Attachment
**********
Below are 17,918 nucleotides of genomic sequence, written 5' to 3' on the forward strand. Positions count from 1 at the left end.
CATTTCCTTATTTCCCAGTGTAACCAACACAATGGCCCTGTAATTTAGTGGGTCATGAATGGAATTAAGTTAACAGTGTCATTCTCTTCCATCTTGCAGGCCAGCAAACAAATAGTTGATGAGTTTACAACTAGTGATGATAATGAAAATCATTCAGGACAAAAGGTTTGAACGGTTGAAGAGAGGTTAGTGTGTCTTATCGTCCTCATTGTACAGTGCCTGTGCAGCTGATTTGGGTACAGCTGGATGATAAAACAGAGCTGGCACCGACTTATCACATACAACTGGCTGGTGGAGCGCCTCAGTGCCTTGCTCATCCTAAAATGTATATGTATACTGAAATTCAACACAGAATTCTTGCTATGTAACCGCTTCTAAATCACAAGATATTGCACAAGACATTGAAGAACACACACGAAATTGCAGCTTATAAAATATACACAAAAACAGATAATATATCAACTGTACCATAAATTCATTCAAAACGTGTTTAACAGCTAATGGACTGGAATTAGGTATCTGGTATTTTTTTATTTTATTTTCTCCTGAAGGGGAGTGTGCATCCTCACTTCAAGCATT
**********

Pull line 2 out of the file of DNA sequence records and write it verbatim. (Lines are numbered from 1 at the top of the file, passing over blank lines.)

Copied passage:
CATTTCCTTATTTCCCAGTGTAACCAACACAATGGCCCTGTAATTTAGTGGGTCATGAATGGAATTAAGTTAACAGTGTCATTCTCTTCCATCTTGCAGGCCAGCAAACAAATAGTTGATGAGTTTACAACTAGTGATGATAATGAAAATCATTCAGGACAAAAGGTTTGAACGGTTGAAGAGAGGTTAGTGTGTCTTATCGTCCTCATTGTACAGTGCCTGTGCAGCTGATTTGGGTACAGCTGGATGATAAAACAGAGCTGGCACCGACTTATCACATACAACTGGCTGGTGGAGCGCCTCAGTGCCTTGCTCATCCTAAAATGTATATGTATACTGAAATTCAACACAGAATTCTTGCTATGTAACCGCTTCTAAATCACAAGATATTGCACAAGACATTGAAGAACACACACGAAATTGCAGCTTATAAAATATACACAAAAACAGATAATATATCAACTGTACCATAAATTCATTCAAAACGTGTTTAACAGCTAATGGACTGGAATTAGGTATCTGGTATTTTTTTATTTTATTTTCTCCTGAAGGGGAGTGTGCATCCTCACTTCAAGCATT